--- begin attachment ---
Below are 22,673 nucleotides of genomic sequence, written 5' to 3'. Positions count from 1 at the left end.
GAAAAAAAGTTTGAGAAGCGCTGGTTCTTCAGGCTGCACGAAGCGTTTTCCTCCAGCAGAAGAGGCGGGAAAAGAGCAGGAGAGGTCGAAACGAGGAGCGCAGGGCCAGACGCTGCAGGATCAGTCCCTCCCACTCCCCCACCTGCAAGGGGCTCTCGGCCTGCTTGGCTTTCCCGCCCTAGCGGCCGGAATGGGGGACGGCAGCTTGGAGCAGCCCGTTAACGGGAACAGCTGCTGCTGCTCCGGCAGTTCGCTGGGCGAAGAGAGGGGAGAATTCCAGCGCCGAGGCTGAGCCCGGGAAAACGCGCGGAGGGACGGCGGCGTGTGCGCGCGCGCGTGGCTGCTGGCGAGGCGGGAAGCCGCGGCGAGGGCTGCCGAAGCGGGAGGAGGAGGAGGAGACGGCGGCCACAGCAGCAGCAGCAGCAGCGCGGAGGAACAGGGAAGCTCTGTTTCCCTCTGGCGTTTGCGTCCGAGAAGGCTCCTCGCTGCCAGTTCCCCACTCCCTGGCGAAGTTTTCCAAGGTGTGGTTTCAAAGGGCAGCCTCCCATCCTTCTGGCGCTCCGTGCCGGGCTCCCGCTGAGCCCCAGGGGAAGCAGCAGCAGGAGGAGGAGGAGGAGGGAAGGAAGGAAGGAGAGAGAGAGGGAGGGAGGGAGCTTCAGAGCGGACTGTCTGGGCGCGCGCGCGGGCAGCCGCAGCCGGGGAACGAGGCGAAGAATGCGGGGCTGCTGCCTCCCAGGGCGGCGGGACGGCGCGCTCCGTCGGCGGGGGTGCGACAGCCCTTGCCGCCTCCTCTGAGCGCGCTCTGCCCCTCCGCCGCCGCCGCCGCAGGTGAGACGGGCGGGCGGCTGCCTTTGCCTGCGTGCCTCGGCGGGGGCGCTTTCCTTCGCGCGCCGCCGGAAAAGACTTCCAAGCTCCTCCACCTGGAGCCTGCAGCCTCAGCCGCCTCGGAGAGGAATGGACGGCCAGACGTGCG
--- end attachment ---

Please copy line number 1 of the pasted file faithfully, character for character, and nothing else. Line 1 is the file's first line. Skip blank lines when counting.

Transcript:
Below are 22,673 nucleotides of genomic sequence, written 5' to 3'. Positions count from 1 at the left end.